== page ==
The topics covered in this lecture include a buggy Quick Sort routine and a test case. Though, there are some more bugs in the routine which we discussed in lecture9 like typecasting from int to unsigned int. Try to find them yourself.

Strategy:

<= mid |

>mid |

void sort(int *array, u_int nelt, int (*fn) (int, int))

{

int mid, smallix, bigix ;

if (nelt <= 1) return;

mid = array[0];

smallix = 0;

bigix = nelt;

while ( smallix < bigix )

{

while ( smallix < nelt && array[smallix] <= mid )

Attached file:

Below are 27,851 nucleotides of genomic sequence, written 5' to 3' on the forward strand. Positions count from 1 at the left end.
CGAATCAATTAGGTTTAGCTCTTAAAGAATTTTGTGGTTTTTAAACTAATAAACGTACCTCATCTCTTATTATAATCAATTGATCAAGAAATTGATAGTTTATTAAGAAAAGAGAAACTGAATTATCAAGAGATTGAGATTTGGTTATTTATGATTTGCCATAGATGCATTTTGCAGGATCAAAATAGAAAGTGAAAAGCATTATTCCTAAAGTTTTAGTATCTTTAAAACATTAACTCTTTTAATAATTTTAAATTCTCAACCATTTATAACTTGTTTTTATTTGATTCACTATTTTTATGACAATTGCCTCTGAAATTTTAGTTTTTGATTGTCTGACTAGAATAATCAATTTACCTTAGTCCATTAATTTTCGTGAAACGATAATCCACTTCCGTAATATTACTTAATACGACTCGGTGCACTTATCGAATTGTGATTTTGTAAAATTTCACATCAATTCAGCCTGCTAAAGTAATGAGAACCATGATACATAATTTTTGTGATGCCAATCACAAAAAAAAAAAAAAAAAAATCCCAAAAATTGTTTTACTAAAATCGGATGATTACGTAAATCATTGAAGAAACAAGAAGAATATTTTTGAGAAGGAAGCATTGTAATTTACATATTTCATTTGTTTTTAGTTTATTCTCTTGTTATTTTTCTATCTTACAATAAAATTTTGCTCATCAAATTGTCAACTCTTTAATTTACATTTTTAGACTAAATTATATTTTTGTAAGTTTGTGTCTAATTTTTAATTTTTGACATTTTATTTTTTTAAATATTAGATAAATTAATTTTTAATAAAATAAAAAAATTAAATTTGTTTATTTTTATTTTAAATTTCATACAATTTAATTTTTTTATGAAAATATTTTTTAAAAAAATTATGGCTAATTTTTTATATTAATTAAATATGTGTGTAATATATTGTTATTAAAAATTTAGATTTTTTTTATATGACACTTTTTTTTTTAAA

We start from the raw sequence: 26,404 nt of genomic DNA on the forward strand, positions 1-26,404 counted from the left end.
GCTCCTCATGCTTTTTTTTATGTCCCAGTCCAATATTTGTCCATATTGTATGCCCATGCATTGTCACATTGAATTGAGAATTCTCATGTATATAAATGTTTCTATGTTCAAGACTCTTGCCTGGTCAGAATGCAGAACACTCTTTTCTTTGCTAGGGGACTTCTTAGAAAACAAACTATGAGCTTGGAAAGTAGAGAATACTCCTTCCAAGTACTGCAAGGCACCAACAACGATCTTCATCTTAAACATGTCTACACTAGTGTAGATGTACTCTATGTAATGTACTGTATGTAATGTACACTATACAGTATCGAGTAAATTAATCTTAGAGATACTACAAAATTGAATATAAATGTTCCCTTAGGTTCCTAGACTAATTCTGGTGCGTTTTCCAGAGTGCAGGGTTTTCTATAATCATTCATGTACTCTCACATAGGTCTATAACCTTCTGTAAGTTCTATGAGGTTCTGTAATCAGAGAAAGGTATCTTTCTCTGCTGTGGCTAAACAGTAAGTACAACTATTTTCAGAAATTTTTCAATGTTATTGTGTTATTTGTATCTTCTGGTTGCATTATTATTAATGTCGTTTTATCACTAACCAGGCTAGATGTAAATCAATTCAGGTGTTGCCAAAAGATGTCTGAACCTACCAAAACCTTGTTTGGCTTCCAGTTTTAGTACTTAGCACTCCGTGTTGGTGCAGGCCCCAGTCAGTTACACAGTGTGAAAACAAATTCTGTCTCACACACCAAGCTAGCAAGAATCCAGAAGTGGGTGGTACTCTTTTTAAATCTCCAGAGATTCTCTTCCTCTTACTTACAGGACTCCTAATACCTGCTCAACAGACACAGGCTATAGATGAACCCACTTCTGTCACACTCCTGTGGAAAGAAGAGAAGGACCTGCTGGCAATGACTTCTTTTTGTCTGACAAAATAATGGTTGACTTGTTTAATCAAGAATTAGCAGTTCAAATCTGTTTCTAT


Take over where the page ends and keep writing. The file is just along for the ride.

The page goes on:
smallix++;

while ( bigix >=0 && array[bigix - 1] > mid )

bigix--;

t = array[smallix];

array[smallix] = array[bigix];

array[bigix - 1] = t;

}

sort(array, smallix);

sort(array + smallix, nelt - smallix);

}

Lets, suppose we call the sort routine with:

nelt = 3

array[0] = 3

array[1] = 2

array[2] = 1

sort (int * array, 3)

The values of some variables at different points of execution:

mid = 3

smallix = 1-> 2 ->3

bigix = 3

.

.

.

.

Now, we are going to make a recursive call to the sort routine

sort ( array, smallix); // smallix = 3

sort(int * array, 3)

OOPS! This routine never really terminates and the array also remains
the same. Testing the program with different inputs can help us find out
the bugs.

Another strategy that we could apply on the quick sort routine :

Strategy:

< mid |

>= mid |

We will talk more about this in the upcoming lectures.